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Summer 2020 - Vaccines

Rabies: A Physician’s Perspective

Dr. John J. RossJOHN J. ROSS, MD, is an associate physician and hospitalist at Brigham and Women’s Hospital, Boston, an assistant professor of medicine at Harvard Medical School and a fellow of the Infectious Diseases Society of America.

BSTQ: What should medical professionals know about rabies?

Dr. Ross: While rabies is rare in the United States, it retains a disproportionate importance because of its historic 100 percent fatality rate. Hospitalists should know this about rabies: Suspect rabies in all patients with undiagnosed neurological disease. Making the diagnosis of rabies as early as possible is more critical than ever, now that a potential treatment exists. Unfortunately, in the U.S., rabies is rarely considered when patients first present for medical attention.

BSTQ: What are the symptoms?

Dr. Ross: During the prodromal phase of rabies, which lasts about four days, patients have nonspecific symptoms of fever, malaise and nausea. This is quickly followed by paresthesia at the bite or wound site, personality change and hallucinations, and the classic manifestations of “furious rabies”: agitation, delirium, hydrophobia, aerophobia, aggression and spasms affecting swallowing and respiration. In up to 20 percent of patients, the disease may present in atypical form as “dumb rabies,” an ascending paralysis that may mimic Guillain-Barré syndrome.

BSTQ: How is rabies diagnosed?

Dr. Ross: Tests for rabies include polymerase chain reaction of cerebrospinal fluid or saliva, antibody testing of serum and cerebrospinal fluid, and direct fluorescent antibody of biopsy from the nape of the neck, where the virus congregates in hair follicles.

BSTQ: What questions should physicians ask if they suspect rabies exposure?

Dr. Ross: Ask all patients about bat and animal exposure when rabies is in the differential. Worldwide, there are 55,000 cases of human rabies a year, the vast majority of which occur in developing countries as a result of dog bites. In the U.S., there are only a handful of human cases of rabies each year, almost always associated with bat exposure. It is not necessary to get a bat bite or scratch to be at risk for rabies. Some U.S. patients seem to have contracted rabies after exposure to bat saliva or vapors, sometimes having been bitten while asleep. Any patient who wakes up in a room or cabin and finds a bat should be considered at risk for rabies. Other animals commonly infected with rabies in the U.S. include raccoons, skunks and foxes. Unvaccinated dogs and cats also are at risk of transmitting rabies.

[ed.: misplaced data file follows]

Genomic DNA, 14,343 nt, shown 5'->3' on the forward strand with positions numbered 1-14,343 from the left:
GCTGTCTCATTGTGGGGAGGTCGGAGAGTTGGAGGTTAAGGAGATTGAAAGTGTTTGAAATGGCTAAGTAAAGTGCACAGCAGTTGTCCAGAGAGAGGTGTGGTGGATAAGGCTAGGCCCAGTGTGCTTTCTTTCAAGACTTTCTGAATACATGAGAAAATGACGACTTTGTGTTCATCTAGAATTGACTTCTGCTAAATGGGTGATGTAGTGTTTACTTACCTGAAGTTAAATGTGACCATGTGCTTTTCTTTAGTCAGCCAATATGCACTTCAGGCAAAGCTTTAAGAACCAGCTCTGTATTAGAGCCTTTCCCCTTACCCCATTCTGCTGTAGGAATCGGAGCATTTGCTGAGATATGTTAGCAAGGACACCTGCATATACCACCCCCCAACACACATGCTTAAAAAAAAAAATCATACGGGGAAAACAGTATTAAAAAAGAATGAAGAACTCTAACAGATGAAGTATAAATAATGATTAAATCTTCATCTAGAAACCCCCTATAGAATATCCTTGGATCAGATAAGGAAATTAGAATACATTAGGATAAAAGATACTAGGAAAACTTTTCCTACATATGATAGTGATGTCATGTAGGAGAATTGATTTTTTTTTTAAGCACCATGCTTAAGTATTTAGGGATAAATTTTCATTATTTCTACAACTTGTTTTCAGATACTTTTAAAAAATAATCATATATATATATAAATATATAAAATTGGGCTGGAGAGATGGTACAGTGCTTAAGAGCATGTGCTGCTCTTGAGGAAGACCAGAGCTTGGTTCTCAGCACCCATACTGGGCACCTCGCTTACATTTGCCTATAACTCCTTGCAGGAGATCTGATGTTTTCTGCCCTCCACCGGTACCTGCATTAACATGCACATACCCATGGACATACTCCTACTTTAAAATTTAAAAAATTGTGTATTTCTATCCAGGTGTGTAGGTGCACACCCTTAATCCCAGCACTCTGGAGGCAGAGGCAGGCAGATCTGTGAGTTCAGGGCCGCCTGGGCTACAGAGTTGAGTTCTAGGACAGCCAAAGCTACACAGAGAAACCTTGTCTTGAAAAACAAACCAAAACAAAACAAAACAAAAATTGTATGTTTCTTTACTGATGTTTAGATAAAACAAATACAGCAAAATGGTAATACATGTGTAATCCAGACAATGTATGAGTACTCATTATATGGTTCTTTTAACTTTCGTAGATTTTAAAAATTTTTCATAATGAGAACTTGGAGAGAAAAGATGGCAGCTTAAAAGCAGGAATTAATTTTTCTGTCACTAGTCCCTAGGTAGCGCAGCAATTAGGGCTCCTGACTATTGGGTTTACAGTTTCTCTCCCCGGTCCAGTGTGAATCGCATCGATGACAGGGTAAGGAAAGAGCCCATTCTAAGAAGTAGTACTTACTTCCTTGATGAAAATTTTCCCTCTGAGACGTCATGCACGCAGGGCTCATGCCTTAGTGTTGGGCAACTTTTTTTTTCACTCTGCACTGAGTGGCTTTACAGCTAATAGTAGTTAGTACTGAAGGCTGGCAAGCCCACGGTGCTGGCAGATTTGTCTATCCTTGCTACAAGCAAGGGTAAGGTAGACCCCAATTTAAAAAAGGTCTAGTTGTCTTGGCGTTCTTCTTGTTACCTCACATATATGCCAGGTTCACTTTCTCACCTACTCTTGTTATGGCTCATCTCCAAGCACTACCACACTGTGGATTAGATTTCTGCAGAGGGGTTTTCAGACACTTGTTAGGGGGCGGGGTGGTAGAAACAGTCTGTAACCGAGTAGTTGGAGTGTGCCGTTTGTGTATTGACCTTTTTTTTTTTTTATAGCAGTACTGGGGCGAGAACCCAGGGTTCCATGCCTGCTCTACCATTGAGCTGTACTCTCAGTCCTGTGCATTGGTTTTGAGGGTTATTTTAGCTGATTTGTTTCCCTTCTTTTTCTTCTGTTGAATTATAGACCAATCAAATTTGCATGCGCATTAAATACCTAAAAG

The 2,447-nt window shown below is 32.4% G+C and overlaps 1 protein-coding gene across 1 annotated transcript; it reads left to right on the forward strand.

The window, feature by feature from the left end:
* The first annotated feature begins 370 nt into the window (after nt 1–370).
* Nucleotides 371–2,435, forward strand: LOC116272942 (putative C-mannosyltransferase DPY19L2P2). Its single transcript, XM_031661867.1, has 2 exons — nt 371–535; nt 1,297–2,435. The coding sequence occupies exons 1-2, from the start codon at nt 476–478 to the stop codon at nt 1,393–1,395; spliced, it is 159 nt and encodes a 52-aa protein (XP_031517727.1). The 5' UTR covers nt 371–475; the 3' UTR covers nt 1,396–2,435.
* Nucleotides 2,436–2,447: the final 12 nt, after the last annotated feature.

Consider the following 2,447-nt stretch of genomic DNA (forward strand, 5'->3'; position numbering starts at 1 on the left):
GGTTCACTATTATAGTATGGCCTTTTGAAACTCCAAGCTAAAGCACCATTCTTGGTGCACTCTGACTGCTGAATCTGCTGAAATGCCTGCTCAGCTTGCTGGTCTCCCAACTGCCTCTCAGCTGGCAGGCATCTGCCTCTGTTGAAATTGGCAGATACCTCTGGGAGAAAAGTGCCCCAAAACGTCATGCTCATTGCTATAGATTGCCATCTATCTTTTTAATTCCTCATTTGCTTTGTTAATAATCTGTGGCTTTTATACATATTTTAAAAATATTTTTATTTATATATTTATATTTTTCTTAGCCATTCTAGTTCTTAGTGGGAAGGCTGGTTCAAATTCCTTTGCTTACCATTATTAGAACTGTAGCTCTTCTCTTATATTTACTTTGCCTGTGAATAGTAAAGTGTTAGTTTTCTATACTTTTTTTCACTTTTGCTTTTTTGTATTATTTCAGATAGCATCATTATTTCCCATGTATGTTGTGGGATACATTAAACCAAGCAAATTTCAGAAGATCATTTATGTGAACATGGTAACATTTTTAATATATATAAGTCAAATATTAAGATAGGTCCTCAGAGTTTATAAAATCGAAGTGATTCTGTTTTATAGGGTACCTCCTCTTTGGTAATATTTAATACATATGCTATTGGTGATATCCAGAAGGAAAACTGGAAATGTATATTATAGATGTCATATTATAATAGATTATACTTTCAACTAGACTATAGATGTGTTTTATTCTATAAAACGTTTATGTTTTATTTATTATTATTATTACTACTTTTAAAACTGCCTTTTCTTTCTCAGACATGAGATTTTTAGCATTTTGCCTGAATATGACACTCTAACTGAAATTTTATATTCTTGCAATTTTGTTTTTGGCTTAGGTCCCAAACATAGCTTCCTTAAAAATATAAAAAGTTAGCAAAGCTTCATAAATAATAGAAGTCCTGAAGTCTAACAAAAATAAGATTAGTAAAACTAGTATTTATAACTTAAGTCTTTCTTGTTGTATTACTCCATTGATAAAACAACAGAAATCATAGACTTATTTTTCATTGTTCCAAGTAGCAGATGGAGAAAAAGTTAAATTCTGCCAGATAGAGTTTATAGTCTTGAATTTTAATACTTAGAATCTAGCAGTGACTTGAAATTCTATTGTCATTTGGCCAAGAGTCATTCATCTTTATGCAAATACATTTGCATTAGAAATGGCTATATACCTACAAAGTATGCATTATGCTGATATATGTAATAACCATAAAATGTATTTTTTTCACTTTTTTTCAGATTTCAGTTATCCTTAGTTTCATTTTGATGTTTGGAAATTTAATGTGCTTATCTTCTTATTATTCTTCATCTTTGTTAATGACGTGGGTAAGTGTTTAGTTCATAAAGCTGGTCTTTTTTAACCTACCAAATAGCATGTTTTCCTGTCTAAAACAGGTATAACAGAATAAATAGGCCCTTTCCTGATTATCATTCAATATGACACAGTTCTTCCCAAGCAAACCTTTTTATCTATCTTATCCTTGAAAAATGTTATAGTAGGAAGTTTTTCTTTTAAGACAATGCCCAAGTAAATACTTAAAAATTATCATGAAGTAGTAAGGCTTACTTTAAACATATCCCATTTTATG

BSTQ: What is the prescribed treatment plan for rabies exposure?

Dr. Ross: Post-exposure prophylaxis with rabies vaccine is still the mainstay of prevention. Sometimes antibodies to rabies are given as well. There are no other proven therapies to prevent or treat rabies.

BSTQ: What are the best ways to avoid rabies infection?

Dr. Ross: Consider prevention the best treatment. If a patient is bitten by an animal, wash bite wounds with 20 percent soap and irrigate with povidone-iodine to reduce the risk of rabies by up to 90 percent. If the biting animal is available for observation, the rabies vaccine may be deferred or not administered at all if the animal is well after 10 days. Many state laboratories will also perform rabies testing on euthanized animals. If the biting animal is unavailable for observation, promptly give the rabies vaccine and immune globulin.

BSTQ: Are rabies vaccines safe?

Dr. Ross: Current rabies vaccines are safe and highly effective in preventing infection after exposure, provided they are given in a timely fashion. Vaccine and immune globulin have no role in treatment once rabies symptoms have developed.

BSTQ: What is the biggest misconception about post-exposure treatment?

Dr. Ross: Many people are still leery about getting rabies vaccine, as the older version of the vaccine consisted of several large and painful shots in the belly with significant side effects. No shots in the stomach are required! The current version of the vaccine consists of four shots in the shoulder muscle over four weeks. Side effects are usually limited to soreness at the injection site, which is much better than dying of an untreatable brain infection.

BSTQ: Jeanna Giese-Frassetto is the first known survivor of rabies without a vaccine. Is her treatment method (now known as the Milwaukee Protocol) still being used? And, if so, have other patients survived without a vaccine?

Dr. Ross: Jeanna Giese-Frassetto is still the only person to have survived rabies without vaccination. Further experience with the Milwaukee Protocol has been profoundly disappointing. There have been at least more than 40 other patients reported in the research literature who died despite receiving the Milwaukee Protocol. Some specialists believe some of the components of the Milwaukee Protocol such as therapeutic coma are actually harmful and should be avoided.

Trudie Mitschang
Trudie Mitschang is a contributing writer for BioSupply Trends Quarterly magazine.